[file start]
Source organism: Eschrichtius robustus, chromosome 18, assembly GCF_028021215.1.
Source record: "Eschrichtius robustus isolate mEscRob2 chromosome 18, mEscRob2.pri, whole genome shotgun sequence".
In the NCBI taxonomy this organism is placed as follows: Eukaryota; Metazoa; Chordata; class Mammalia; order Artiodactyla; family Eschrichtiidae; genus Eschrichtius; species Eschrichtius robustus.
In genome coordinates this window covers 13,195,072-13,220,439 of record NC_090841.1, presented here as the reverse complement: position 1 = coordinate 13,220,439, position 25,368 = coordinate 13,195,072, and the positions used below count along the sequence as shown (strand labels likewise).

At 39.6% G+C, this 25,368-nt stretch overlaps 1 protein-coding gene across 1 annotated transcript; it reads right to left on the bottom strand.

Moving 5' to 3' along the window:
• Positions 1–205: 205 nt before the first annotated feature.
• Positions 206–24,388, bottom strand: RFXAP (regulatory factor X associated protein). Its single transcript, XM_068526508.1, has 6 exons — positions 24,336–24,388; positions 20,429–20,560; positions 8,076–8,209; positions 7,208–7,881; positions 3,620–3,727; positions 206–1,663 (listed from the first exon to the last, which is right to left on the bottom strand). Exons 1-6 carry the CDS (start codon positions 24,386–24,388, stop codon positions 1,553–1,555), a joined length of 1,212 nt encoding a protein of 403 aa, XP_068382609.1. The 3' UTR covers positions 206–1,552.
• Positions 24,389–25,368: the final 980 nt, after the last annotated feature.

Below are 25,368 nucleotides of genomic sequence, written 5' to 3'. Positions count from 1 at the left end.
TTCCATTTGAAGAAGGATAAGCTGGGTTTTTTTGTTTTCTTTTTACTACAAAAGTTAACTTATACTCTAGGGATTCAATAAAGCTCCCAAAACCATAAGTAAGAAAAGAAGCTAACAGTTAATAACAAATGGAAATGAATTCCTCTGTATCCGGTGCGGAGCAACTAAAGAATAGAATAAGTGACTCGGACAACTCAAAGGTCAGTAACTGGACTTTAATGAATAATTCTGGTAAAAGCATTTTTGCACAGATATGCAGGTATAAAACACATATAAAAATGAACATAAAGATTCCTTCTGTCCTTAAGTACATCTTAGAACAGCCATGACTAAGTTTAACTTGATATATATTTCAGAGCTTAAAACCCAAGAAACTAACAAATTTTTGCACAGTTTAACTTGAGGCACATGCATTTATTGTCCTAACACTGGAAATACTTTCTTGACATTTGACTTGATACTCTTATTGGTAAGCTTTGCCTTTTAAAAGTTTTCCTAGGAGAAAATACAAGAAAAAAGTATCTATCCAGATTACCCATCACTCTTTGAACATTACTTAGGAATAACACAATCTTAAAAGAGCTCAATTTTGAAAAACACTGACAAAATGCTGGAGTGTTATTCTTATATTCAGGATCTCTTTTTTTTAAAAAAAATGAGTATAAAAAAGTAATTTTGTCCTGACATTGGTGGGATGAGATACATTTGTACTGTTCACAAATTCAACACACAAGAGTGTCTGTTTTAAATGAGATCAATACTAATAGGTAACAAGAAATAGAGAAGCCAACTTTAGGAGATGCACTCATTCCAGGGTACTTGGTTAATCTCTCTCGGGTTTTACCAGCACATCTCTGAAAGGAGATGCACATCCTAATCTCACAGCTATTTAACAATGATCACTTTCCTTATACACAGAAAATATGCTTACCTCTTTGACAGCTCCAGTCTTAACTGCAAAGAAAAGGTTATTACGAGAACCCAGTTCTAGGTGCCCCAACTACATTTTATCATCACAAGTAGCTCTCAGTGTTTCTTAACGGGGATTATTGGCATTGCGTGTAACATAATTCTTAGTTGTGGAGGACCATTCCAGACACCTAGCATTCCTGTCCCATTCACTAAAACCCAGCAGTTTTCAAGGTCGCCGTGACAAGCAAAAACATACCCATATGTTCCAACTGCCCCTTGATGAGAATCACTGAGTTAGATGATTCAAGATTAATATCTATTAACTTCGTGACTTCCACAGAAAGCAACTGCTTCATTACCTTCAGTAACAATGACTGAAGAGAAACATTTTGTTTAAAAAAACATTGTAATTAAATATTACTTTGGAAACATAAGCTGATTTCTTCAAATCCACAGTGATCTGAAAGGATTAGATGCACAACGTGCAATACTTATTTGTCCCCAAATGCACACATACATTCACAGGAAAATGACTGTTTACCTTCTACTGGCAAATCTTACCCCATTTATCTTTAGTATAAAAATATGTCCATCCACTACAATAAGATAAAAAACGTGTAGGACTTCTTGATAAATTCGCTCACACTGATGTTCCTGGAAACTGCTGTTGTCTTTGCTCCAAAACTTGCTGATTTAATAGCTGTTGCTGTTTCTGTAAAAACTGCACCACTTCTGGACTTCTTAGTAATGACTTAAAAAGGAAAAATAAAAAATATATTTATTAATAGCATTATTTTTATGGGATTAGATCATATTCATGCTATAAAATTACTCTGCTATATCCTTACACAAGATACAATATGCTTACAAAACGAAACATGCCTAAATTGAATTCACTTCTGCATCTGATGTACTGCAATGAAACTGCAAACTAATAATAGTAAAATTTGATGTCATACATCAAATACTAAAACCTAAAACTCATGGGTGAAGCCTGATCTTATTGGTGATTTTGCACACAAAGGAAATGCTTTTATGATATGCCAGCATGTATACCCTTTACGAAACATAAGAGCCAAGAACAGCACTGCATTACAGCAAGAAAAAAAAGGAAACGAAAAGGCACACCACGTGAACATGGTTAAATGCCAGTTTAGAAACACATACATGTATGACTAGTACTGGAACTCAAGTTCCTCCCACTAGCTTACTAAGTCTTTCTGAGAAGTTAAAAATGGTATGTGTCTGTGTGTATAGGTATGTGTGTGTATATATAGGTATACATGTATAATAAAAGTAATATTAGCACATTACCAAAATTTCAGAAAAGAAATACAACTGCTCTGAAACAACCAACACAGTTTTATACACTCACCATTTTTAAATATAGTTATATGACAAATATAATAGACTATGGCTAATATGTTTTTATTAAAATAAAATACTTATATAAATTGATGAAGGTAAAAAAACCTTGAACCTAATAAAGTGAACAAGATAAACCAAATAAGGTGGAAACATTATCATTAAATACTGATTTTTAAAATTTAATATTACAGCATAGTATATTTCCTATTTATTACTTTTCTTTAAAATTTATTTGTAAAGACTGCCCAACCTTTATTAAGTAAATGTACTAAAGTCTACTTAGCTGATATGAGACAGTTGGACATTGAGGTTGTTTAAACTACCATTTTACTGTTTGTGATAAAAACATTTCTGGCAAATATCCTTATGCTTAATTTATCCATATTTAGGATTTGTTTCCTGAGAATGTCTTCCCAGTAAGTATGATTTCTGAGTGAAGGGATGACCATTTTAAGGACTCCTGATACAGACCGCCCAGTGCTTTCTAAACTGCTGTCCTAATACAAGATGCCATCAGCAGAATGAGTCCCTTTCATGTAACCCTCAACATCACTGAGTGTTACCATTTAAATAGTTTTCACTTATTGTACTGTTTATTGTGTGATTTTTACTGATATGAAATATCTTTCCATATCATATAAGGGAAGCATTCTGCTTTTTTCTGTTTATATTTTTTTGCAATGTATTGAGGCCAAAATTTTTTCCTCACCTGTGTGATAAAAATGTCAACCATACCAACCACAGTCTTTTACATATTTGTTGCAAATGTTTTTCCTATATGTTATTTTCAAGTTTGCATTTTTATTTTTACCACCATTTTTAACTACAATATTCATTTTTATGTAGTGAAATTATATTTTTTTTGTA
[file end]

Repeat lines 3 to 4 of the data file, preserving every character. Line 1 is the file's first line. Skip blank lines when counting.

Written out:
In the NCBI taxonomy this organism is placed as follows: Eukaryota; Metazoa; Chordata; class Mammalia; order Artiodactyla; family Eschrichtiidae; genus Eschrichtius; species Eschrichtius robustus.
In genome coordinates this window covers 13,195,072-13,220,439 of record NC_090841.1, presented here as the reverse complement: position 1 = coordinate 13,220,439, position 25,368 = coordinate 13,195,072, and the positions used below count along the sequence as shown (strand labels likewise).